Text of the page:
Last October, the United States was rocked by an FBI and DOJ probe into corruption in college basketball. The resulting report detailed a number of ongoing schemes, including bribes paid to players by shoe and apparel companies and bribes paid to coaches to steer players to certain financial advisers. As a response to the government investigation, the National Collegiate Athletic Association (NCAA) established an Independent Commission on College Basketball, chaired by former U.S. Secretary of State Condoleezza Rice, to make recommendations on “legislation, policies, actions and structure(s) to protect the integrity of college sports.” After six months of research, the committee produced a 53 page report which concluded that “[t]he levels of corruption and deception [in men’s college basketball] are now at a point that they threaten the very survival of the college game as we know it,” and outlined a number of recommendations for changing the college basketball system. It is now up to the NCAA to decide whether it will implement the recommendations.

The proposed reforms by the Commission have been met with great skepticism. Critics argue that the report only tinkers at the margins and fails to get to the root causes of the corruption and other problems in college basketball. (For a sampling of the critical responses, see here and here and here). These criticisms go too far. Fixing the complex problems that permeate college basketball will take some time. The reforms outlined in the report, though imperfect, are a step in the right direction, and the NCAA should embrace and adopt them. Among the many proposals advanced by the Commission, the following reforms, if implemented by the NCAA, will have an immediate impact on decreasing corruption in collegiate athletics:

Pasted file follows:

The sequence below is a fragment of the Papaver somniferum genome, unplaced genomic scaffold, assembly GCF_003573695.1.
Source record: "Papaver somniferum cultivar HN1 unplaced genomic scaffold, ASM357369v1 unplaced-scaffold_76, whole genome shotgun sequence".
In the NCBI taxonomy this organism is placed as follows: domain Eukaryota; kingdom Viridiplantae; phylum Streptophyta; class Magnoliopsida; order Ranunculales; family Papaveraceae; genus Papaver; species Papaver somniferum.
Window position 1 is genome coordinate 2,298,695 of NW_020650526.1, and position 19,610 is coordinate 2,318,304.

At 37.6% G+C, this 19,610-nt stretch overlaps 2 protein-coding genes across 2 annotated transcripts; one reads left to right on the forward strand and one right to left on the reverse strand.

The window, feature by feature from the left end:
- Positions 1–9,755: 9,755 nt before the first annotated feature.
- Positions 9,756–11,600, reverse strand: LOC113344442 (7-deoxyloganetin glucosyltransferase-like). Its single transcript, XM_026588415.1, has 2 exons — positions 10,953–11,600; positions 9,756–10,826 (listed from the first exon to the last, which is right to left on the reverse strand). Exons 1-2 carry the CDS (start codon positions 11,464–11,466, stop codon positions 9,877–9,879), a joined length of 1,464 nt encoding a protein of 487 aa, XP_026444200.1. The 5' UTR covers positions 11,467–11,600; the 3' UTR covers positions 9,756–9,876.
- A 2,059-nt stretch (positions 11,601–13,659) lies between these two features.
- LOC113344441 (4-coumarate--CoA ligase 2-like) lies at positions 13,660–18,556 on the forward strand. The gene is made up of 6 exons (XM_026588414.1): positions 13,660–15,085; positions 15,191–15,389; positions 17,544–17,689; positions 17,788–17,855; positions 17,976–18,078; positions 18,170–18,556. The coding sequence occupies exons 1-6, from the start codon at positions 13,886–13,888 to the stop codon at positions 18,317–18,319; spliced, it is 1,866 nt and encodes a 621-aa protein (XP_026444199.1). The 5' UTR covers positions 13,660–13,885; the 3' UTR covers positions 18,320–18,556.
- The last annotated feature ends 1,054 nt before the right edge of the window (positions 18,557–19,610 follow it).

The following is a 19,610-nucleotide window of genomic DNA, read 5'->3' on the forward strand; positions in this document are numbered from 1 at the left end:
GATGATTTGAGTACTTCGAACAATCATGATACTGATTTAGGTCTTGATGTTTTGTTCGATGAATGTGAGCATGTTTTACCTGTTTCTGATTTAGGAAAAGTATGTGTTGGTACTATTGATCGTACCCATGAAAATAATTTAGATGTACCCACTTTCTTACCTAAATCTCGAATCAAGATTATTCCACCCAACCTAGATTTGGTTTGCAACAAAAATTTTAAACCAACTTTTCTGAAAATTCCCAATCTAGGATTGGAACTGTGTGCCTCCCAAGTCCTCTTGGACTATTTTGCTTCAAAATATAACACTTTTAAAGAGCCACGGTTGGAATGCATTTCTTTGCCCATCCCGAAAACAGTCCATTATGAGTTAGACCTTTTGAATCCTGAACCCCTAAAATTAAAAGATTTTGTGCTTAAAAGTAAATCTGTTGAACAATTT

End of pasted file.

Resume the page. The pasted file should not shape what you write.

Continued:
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Revisiting the “Public International Organization” Designation for International Sports Organizations under the FCPA

Three years have passed since U.S. federal prosecutors rocked the global sports community by indicting roughly 40 individuals in connection with an investigation into corruption at FIFA. Some preliminary commentary suggested that prosecutors in the FIFA case might bring charges under the Foreign Corrupt Practices Act (FCPA). U.S. prosecutors instead pursued cases under money laundering, racketeering, and fraud charges against the individuals—primarily officials at FIFA and other soccer organizations—who accepted the bribes. In December 2017, for example, prosecutors obtained their first convictions from jury trials in this case, as Juan Ángel Napout (former president of South American football’s governing body) and José Maria Marin (the former president of Brazil’s football federation) were found guilty of racketeering, money laundering, and fraud for accepting large sums of money in exchange for lucrative FIFA media rights deals and influence over FIFA tournament hosting decisions.